Boschini: Grants to aid future campus transformations


    Several grants totalling $1.8 million have been awarded to faculty members and academic departments through Vision In Action’s Strategic Initiative Fund, said Leo Munson, associate provost for academic support.About $1.6 million of the fund has already been allotted, Munson said. Chancellor Victor Boschini said the majority of the grants will be used for projects that will improve the student-faculty relationship.

    Boschini appointed Munson to chair the Strategic Initiative Fund Evaluation Committee that awarded the grants. The evaluation committee comprised eight faculty members from various departments.

    Munson said two types of grants were awarded: Transformational and Pathways for Transformation. According to the VIA Web site, Transformational grants are designed for multiyear projects intended to transform the nature of the institution, while Pathways for Transformation grants go to fund smaller projects with a shorter duration.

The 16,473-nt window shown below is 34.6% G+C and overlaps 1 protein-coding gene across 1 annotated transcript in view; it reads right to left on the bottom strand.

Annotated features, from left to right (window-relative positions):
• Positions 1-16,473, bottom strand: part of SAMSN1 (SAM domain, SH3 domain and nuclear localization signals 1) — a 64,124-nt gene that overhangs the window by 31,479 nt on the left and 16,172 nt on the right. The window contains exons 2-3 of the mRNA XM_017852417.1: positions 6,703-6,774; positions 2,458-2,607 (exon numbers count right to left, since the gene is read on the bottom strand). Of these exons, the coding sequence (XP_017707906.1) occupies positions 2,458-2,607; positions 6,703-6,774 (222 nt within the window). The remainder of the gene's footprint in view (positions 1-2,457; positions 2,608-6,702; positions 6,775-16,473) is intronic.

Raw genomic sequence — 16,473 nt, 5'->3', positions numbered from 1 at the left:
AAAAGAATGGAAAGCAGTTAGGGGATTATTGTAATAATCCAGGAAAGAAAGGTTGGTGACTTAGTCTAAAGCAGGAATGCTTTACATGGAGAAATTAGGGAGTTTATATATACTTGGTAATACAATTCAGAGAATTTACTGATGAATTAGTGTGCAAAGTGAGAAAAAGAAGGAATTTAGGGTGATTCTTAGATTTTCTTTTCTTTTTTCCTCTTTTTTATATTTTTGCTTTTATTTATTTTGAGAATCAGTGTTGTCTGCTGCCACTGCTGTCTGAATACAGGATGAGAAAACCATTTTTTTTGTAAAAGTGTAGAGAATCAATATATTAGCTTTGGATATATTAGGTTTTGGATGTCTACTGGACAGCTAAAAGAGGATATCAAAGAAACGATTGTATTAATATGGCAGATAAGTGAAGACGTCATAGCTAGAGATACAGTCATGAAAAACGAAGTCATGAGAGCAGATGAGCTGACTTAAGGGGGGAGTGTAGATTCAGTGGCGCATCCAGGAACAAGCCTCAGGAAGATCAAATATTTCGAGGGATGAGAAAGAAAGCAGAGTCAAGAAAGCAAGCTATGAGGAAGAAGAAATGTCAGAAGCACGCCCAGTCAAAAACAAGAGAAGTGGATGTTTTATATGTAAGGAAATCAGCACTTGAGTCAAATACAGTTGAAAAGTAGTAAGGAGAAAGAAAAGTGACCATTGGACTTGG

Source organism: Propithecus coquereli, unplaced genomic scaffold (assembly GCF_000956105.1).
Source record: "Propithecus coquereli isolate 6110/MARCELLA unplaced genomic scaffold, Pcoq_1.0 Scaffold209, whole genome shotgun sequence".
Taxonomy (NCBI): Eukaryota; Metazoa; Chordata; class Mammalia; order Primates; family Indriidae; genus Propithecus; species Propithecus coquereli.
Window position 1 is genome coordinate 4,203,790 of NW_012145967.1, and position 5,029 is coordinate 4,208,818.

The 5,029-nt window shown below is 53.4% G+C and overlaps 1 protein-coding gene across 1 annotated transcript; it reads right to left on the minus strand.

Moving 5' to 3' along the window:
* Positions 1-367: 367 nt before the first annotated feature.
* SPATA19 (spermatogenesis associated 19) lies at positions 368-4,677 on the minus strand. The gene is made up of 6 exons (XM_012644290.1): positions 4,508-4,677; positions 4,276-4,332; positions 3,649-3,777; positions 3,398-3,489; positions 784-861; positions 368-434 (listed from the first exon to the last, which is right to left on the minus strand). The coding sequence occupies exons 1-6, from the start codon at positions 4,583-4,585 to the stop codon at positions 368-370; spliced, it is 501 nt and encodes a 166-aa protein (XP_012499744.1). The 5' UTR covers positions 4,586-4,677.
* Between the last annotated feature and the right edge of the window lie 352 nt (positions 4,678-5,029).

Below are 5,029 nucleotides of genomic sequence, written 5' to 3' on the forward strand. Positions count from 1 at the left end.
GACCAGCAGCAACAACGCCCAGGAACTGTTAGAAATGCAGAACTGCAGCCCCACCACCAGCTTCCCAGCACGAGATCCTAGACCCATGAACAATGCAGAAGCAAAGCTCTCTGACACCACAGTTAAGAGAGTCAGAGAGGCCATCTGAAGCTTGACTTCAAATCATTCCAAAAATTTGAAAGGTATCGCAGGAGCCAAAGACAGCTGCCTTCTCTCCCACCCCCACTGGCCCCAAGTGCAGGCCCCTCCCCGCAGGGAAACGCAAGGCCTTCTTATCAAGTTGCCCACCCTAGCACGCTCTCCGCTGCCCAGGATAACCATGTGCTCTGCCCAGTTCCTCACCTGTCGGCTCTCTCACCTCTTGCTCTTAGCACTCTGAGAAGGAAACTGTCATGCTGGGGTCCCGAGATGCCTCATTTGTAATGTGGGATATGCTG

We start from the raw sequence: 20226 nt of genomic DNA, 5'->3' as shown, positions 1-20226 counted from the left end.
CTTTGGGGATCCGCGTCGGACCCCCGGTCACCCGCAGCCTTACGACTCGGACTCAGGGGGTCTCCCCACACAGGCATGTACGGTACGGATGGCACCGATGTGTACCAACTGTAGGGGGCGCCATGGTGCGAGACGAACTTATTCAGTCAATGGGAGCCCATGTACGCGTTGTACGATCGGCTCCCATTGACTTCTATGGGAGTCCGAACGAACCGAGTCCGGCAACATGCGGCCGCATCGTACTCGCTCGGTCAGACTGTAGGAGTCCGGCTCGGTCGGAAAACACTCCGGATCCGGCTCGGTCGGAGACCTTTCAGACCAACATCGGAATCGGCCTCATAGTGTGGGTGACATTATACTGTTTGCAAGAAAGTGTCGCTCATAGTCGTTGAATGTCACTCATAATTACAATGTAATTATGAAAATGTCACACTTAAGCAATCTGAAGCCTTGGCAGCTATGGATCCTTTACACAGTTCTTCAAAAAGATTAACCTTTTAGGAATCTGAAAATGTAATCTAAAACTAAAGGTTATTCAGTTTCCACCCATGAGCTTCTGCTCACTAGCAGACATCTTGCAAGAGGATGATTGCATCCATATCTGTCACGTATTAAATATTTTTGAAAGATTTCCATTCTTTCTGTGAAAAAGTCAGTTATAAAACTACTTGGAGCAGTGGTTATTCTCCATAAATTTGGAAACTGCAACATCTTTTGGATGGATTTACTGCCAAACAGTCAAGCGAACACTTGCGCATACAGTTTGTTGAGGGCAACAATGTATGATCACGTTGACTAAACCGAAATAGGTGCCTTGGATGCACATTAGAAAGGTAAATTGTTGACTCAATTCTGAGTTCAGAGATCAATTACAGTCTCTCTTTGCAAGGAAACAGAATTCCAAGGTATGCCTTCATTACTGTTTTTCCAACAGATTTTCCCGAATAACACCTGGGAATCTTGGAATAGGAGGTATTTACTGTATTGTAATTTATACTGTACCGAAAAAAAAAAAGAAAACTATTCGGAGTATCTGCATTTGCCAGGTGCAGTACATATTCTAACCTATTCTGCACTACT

Michael Butler, a professor in the AddRan College of Humanities and Social Sciences, received one of the grants. The money will be used to make professional advising available for all freshman students in AddRan. This will ensure that each AddRan student, including premajors, has an adviser at least until the end of his or her freshman year, Butler said. Three professional advisers will be hired to work with approximately 500 first-year students in AddRan.

    Tony Burgess, a professor in the environmental science department, also received one of the grants. A new course on biodiversity will be created with the money. The course will be similar to Columbia University’s Biosphere 2 program. It will be a field-intensive course based on organism classification research and conservation biology.

    The Strategic Initiative Fund is aimed at “putting substance behind two years of discussion,” Munson said. Future funding will be dependent on the achievements of the applicants.

    Each applicant submitted an application with a 200-word summary of the project, Munson said. There were 45 applicants with 21 receiving funds. The recommended limit for each grant is $25,000, but the evaluation committee has not decided how much each recipient will receive.

    There are many deserving professors at TCU, and with the grants awarded, they can do great things, Munson said.

    Munson said he is working on the grant application for the 2006-2007 academic year and that it will be available soon.